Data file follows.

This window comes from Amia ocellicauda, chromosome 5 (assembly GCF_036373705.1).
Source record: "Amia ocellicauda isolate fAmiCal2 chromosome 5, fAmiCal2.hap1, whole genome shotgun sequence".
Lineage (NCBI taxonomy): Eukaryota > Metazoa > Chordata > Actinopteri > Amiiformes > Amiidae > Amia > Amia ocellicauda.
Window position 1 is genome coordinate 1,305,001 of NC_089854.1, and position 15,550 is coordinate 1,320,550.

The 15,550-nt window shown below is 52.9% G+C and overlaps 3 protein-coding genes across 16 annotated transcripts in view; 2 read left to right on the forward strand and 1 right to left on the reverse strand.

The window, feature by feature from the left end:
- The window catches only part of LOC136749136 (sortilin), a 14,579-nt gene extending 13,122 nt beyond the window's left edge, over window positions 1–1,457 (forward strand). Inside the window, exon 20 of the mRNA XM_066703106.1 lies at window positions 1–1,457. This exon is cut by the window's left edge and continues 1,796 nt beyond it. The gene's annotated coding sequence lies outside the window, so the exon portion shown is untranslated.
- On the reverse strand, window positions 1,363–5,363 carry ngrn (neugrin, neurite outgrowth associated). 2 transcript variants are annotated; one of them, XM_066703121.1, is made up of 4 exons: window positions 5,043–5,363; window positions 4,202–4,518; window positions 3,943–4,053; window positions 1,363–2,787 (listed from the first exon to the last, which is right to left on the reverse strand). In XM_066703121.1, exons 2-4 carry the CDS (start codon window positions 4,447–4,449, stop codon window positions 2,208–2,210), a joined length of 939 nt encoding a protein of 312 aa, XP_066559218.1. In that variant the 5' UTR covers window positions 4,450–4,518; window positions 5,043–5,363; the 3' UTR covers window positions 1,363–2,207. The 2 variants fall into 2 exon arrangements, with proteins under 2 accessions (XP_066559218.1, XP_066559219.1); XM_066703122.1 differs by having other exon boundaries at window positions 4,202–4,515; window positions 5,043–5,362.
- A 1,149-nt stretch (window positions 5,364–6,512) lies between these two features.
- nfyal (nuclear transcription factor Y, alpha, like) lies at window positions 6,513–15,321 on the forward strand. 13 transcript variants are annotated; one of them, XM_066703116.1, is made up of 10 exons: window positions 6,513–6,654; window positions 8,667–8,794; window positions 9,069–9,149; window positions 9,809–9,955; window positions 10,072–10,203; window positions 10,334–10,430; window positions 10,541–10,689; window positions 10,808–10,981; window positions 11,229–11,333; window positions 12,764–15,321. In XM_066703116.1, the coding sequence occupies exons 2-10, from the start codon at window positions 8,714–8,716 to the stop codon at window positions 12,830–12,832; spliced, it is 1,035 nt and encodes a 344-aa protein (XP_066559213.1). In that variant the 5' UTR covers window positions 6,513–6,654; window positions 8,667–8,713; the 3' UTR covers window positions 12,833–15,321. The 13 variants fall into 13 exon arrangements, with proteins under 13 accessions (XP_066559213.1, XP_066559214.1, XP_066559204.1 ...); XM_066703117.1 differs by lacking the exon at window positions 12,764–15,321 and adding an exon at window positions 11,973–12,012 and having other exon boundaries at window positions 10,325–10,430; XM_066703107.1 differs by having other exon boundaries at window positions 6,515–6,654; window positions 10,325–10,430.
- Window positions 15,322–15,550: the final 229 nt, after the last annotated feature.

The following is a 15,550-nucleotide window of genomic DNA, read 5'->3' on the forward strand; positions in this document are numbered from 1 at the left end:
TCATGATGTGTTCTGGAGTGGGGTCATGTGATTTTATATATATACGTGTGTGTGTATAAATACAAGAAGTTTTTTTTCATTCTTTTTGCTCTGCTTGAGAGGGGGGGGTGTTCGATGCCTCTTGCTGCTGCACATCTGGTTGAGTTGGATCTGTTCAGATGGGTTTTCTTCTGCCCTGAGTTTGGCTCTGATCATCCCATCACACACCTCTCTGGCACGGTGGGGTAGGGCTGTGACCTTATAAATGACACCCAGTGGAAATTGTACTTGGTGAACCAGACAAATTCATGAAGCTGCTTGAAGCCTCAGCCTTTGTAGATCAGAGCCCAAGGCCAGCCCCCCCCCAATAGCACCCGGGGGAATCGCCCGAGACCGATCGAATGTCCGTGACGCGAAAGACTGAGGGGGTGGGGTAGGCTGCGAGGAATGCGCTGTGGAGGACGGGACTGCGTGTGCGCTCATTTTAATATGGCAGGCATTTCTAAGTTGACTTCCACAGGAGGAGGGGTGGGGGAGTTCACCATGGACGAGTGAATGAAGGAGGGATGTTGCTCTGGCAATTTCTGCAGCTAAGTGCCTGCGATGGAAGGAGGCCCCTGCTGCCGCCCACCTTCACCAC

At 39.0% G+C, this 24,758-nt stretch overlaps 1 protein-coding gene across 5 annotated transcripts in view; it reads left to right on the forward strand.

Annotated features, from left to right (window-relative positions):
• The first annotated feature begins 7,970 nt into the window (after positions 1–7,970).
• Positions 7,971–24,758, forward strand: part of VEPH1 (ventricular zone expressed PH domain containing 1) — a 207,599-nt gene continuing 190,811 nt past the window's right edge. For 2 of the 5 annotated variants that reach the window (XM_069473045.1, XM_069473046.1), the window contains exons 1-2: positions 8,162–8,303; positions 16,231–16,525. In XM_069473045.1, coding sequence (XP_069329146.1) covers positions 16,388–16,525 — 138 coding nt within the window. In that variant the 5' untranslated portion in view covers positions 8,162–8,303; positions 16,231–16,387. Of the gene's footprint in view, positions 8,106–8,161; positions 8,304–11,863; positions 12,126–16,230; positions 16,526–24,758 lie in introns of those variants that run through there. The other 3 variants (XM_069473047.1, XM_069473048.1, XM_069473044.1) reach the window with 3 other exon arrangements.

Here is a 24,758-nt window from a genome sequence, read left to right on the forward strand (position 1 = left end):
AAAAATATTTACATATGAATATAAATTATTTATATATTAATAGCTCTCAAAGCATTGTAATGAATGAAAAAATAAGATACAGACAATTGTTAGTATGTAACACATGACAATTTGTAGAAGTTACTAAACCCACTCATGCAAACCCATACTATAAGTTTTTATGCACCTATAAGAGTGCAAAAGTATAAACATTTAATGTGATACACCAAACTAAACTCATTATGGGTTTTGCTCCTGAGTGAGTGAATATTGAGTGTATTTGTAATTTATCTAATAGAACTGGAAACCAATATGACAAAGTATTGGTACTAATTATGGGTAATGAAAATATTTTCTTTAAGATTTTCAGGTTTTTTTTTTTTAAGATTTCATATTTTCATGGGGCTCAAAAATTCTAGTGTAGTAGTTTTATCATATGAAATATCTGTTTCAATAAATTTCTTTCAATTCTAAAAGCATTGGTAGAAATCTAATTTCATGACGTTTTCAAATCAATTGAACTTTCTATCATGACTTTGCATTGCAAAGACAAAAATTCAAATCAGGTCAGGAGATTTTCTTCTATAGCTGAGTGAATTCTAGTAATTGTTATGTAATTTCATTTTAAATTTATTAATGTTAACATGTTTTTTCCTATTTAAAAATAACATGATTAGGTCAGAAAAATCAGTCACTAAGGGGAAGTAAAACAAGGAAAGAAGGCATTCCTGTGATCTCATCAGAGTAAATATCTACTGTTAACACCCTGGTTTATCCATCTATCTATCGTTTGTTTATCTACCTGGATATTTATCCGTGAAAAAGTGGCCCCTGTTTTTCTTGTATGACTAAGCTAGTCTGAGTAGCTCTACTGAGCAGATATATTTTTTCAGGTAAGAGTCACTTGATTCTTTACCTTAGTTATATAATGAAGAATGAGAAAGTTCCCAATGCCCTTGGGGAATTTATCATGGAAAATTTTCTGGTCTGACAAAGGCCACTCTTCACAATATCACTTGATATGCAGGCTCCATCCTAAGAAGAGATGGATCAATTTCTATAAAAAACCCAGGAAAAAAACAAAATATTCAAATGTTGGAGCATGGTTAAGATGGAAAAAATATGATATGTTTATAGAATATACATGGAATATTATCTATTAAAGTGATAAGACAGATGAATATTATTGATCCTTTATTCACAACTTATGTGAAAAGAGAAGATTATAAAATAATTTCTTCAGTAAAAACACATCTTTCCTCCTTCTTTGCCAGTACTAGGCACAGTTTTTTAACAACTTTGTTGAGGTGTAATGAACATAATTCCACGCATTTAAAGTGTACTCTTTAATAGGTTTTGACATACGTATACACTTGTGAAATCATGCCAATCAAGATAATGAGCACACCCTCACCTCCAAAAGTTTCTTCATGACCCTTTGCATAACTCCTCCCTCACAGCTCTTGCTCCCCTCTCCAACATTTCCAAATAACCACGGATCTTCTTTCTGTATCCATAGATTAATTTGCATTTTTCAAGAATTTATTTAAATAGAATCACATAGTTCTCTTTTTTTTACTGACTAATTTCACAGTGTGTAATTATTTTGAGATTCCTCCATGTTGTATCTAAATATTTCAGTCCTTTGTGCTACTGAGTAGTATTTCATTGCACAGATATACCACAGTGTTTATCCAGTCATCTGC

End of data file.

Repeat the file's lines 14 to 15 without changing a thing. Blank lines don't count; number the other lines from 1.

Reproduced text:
At 39.0% G+C, this 24,758-nt stretch overlaps 1 protein-coding gene across 5 annotated transcripts in view; it reads left to right on the forward strand.

Annotated features, from left to right (window-relative positions):